Talking Turkey

Lest I beat a dead turkey, I cannot let this Thanksgiving holiday pass without my inventory of gratitude. Because that list would unfurl like a roll of toilet paper, I’ll confine my obligation to five things I’m thankful for in dear little Luxembourg…

The weather 

As I look at the weather app on my phone and see days and days of 6°C, as compared to endless tundra of -9°C in motherland, this mother is grateful it’s cool enough to ward off hot flashes, yet balmy enough to keep those nose hairs from freezing! And how very humorous that a country with a distaste for air-conditioning also has a law against allowing the car to run on cold mornings simply for the purpose of defrosting the windshield!

The views

Maybe I’m just not over Europe, but there’s still a sense of awe when I look out my window. As I look past the dead (nearly) geraniums in the window boxes on my terrace and see the roof-line of the houses below, small billows of white from the chimneys, I fall in love with Luxembourg all over again.  I feel comfortable in the landscape here–the countryside reminds me of my native West Virginia until that moment of “Oh look! a castle!!”

The history

I’m mesmerized by World War II–the facts, the families affected, the fallout. I’m drawn to the resiliency of the people, the resolve to move on, the remembrance to honor. Whether it’s Gëlle Fra –the Golden Lady in Place de la Constitution, or Winston Churchill (in his own Place), or the American Military Cemetery in Hamm, tears of gratitude come for the sacrifices for freedom. And then, just as you’re out for a leisurely stroll, you discover this       marks pic

and the tears come yet again…

The wine

A picture is worth, well, you know!wine

The people

Over the years, we’ve had friends from many places in the world–Italy, Belgium, Argentina, South Africa, Germany–and friends who’ve lived many places in the world, either as missionaries or in private industry. We’ve always enjoyed those friendships, appreciated the differences in culture and traditions. But there’s nothing like now meeting those friends on their soil. The generosity (in word and deed) of my Dutch friends, the laughter and warmth of my Italian friends…the humor and encouragement of my French friends, the energy and sass of my Spanish friends…and the acceptance and love of my Luxembourgish friends, to name a few! I adore my friends from Poland and Ireland, and Romania and Uruguay and Finland and Scotland, and Canada and England and Slovakia and Germany…see what I mean? What a wonderful mix of personality and nationality, and I’m more than grateful this anonymous quote applies so well to my life in Luxembourg ♥ “A friend is one who walks in when the rest of the world walks out.”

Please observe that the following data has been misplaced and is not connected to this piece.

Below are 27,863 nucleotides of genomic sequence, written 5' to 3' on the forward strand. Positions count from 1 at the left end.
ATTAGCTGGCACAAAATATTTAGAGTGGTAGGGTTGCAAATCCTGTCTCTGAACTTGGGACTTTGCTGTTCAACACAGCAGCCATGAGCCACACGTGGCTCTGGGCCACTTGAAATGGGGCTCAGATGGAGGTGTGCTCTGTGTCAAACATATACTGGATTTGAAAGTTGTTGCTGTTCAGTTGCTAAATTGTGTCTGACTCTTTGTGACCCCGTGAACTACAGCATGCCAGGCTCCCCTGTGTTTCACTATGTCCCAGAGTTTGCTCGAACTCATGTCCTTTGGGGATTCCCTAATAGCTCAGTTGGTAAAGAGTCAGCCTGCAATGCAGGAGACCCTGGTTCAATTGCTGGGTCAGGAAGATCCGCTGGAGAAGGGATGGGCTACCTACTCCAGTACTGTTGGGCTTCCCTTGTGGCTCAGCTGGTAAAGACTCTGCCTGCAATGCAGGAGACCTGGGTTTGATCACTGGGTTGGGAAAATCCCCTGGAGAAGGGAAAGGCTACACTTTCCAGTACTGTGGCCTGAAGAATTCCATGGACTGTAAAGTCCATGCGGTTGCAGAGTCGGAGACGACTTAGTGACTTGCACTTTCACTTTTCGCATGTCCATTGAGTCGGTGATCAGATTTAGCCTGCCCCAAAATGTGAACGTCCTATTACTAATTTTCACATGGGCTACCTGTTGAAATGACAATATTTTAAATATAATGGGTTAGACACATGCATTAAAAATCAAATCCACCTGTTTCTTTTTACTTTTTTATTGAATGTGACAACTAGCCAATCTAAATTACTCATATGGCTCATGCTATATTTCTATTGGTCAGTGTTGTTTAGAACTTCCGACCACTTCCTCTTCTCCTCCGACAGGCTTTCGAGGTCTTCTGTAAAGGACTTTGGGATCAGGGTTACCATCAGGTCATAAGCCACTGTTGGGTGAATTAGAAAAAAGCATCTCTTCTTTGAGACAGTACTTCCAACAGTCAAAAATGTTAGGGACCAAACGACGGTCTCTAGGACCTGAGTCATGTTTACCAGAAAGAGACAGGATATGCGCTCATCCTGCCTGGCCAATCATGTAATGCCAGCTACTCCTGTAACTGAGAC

11 thoughts on “Talking Turkey

  1. You have made my morning! Your blog is so much better than the newspaper. Thank you for your inspiring writings. Happy thanksgiving from a Canadian friend who gets to celebrate Thanksgiving twice.

    Liked by 1 person

  2. Oh, you have started off this cloudy morning (in ROC) with giving me a smile on my face and tears of joy for your gratitude post, Diana! We surely have so much to be grateful for, and I take nothing for granted. Wishing you and yours a lovely Thanks Giving (yes, it should be spelled that way;)
    ❤️

    Liked by 1 person

  3. I love your blog! You are a great writer! I am thankful for you!! I pray you and your husband enjoy a great year ahead. I am glad parts of it reminds you of WVa. Love Carroll PS I worked as a RN for 5 years sedating people for tests to check for reflux. I would hate that without a lot of sedation. You are a better person than me. Sorry you had to go through that.

    Your pictures are great. I hear Europe is beautiful at Christmas time.

    Liked by 1 person

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